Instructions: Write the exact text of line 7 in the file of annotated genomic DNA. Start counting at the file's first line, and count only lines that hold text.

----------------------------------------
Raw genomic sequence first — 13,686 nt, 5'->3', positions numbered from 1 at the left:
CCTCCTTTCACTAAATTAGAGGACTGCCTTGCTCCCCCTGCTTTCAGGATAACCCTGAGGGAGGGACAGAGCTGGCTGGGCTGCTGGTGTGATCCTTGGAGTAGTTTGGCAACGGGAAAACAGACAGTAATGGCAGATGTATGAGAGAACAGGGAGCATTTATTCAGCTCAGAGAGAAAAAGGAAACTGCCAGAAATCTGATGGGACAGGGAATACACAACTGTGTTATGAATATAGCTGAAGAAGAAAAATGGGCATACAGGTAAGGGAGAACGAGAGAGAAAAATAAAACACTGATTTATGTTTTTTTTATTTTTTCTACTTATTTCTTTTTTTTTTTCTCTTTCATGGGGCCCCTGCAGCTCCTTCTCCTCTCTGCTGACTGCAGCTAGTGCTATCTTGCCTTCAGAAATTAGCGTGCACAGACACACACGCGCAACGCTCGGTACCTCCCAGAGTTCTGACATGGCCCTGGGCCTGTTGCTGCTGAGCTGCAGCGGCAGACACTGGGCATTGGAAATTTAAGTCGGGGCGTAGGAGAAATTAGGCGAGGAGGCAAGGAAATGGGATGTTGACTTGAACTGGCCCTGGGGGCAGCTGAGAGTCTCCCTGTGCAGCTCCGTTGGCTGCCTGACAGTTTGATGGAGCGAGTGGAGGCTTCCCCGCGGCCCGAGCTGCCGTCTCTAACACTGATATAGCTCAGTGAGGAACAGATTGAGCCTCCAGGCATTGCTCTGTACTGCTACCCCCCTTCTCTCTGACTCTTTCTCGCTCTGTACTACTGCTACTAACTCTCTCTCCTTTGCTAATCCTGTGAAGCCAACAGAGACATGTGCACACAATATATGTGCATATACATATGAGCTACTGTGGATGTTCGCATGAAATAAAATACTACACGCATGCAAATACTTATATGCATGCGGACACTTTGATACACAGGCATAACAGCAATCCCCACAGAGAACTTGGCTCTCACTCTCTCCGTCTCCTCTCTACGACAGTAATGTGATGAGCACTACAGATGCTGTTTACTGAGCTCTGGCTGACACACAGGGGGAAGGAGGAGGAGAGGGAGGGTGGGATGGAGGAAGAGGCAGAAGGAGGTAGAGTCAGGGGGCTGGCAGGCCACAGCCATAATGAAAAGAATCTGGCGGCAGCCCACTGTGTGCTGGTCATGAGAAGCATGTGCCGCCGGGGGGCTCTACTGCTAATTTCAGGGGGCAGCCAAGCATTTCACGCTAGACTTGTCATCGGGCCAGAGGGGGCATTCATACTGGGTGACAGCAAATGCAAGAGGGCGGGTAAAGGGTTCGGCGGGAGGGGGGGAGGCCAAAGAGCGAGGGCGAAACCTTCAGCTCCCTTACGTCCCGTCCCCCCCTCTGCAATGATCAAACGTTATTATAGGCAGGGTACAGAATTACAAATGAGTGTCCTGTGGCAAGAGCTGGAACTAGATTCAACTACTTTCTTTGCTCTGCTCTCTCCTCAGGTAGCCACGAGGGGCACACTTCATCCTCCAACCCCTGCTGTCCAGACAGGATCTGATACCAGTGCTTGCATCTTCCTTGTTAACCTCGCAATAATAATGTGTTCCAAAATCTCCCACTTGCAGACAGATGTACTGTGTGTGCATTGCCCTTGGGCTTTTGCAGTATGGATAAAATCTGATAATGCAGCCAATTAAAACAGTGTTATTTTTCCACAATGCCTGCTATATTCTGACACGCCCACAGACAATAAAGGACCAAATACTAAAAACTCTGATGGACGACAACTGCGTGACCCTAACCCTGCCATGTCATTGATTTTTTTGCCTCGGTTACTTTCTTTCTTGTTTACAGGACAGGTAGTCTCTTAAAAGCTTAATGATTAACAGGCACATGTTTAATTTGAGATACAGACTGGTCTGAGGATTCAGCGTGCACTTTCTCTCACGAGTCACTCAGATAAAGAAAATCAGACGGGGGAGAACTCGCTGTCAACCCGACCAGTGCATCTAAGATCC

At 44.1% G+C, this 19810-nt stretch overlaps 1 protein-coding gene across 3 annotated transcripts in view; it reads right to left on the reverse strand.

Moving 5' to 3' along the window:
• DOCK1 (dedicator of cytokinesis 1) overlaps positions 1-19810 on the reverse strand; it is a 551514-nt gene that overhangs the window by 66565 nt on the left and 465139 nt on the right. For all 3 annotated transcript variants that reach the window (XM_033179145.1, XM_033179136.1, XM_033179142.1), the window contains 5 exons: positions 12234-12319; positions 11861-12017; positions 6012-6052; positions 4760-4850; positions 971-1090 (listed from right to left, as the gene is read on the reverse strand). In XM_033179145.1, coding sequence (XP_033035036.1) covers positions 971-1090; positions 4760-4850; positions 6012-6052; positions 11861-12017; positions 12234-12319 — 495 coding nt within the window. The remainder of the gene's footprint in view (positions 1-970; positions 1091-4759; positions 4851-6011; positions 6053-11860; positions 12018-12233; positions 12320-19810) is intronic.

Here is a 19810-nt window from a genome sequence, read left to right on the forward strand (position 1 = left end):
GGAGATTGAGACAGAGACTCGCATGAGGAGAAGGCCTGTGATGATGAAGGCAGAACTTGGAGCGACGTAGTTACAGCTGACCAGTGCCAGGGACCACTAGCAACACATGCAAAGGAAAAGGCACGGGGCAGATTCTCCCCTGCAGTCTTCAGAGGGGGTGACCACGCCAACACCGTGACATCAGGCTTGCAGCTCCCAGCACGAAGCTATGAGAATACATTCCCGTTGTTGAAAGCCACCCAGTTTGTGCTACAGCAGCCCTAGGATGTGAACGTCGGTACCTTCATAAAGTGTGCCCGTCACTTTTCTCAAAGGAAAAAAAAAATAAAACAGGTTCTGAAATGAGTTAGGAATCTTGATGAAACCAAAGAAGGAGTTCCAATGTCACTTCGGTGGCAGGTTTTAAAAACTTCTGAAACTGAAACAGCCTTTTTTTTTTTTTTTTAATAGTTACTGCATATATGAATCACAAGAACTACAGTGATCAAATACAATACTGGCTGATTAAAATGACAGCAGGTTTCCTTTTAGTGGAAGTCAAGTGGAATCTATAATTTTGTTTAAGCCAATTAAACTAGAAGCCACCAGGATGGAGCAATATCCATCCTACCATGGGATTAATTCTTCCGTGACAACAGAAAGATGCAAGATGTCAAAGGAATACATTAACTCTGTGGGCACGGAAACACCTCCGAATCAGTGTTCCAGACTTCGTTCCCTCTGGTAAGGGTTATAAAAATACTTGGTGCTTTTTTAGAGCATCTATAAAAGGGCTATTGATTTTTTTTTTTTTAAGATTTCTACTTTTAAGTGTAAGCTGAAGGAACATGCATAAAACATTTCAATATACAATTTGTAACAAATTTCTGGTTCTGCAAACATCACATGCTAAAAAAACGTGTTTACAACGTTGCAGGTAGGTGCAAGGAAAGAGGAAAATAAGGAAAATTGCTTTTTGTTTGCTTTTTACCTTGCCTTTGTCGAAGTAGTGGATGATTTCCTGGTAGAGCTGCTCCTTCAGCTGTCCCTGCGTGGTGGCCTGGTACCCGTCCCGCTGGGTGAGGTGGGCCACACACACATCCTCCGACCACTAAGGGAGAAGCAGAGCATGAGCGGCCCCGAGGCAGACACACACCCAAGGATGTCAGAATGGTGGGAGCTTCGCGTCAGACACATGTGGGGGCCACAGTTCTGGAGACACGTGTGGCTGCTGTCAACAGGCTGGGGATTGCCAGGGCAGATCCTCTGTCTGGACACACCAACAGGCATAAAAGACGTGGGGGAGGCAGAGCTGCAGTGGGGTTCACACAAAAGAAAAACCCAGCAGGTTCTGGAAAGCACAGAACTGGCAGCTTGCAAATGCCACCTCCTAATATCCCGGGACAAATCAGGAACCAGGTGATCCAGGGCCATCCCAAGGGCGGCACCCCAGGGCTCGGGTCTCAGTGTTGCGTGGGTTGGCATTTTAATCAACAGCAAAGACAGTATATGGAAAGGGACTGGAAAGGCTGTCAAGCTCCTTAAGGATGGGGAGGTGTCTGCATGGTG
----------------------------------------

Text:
GGAGATTGAGACAGAGACTCGCATGAGGAGAAGGCCTGTGATGATGAAGGCAGAACTTGGAGCGACGTAGTTACAGCTGACCAGTGCCAGGGACCACTAGCAACACATGCAAAGGAAAAGGCACGGGGCAGATTCTCCCCTGCAGTCTTCAGAGGGGGTGACCACGCCAACACCGTGACATCAGGCTTGCAGCTCCCAGCACGAAGCTATGAGAATACATTCCCGTTGTTGAAAGCCACCCAGTTTGTGCTACAGCAGCCCTAGGATGTGAACGTCGGTACCTTCATAAAGTGTGCCCGTCACTTTTCTCAAAGGAAAAAAAAAATAAAACAGGTTCTGAAATGAGTTAGGAATCTTGATGAAACCAAAGAAGGAGTTCCAATGTCACTTCGGTGGCAGGTTTTAAAAACTTCTGAAACTGAAACAGCCTTTTTTTTTTTTTTTTAATAGTTACTGCATATATGAATCACAAGAACTACAGTGATCAAATACAATACTGGCTGATTAAAATGACAGCAGGTTTCCTTTTAGTGGAAGTCAAGTGGAATCTATAATTTTGTTTAAGCCAATTAAACTAGAAGCCACCAGGATGGAGCAATATCCATCCTACCATGGGATTAATTCTTCCGTGACAACAGAAAGATGCAAGATGTCAAAGGAATACATTAACTCTGTGGGCACGGAAACACCTCCGAATCAGTGTTCCAGACTTCGTTCCCTCTGGTAAGGGTTATAAAAATACTTGGTGCTTTTTTAGAGCATCTATAAAAGGGCTATTGATTTTTTTTTTTTTAAGATTTCTACTTTTAAGTGTAAGCTGAAGGAACATGCATAAAACATTTCAATATACAATTTGTAACAAATTTCTGGTTCTGCAAACATCACATGCTAAAAAAACGTGTTTACAACGTTGCAGGTAGGTGCAAGGAAAGAGGAAAATAAGGAAAATTGCTTTTTGTTTGCTTTTTACCTTGCCTTTGTCGAAGTAGTGGATGATTTCCTGGTAGAGCTGCTCCTTCAGCTGTCCCTGCGTGGTGGCCTGGTACCCGTCCCGCTGGGTGAGGTGGGCCACACACACATCCTCCGACCACTAAGGGAGAAGCAGAGCATGAGCGGCCCCGAGGCAGACACACACCCAAGGATGTCAGAATGGTGGGAGCTTCGCGTCAGACACATGTGGGGGCCACAGTTCTGGAGACACGTGTGGCTGCTGTCAACAGGCTGGGGATTGCCAGGGCAGATCCTCTGTCTGGACACACCAACAGGCATAAAAGACGTGGGGGAGGCAGAGCTGCAGTGGGGTTCACACAAAAGAAAAACCCAGCAGGTTCTGGAAAGCACAGAACTGGCAGCTTGCAAATGCCACCTCCTAATATCCCGGGACAAATCAGGAACCAGGTGATCCAGGGCCATCCCAAGGGCGGCACCCCAGGGCTCGGGTCTCAGTGTTGCGTGGGTTGGCATTTTAATCAACAGCAAAGACAGTATATGGAAAGGGACTGGAAAGGCTGTCAAGCTCCTTAAGGATGGGGAGGTGTCTGCATGGTG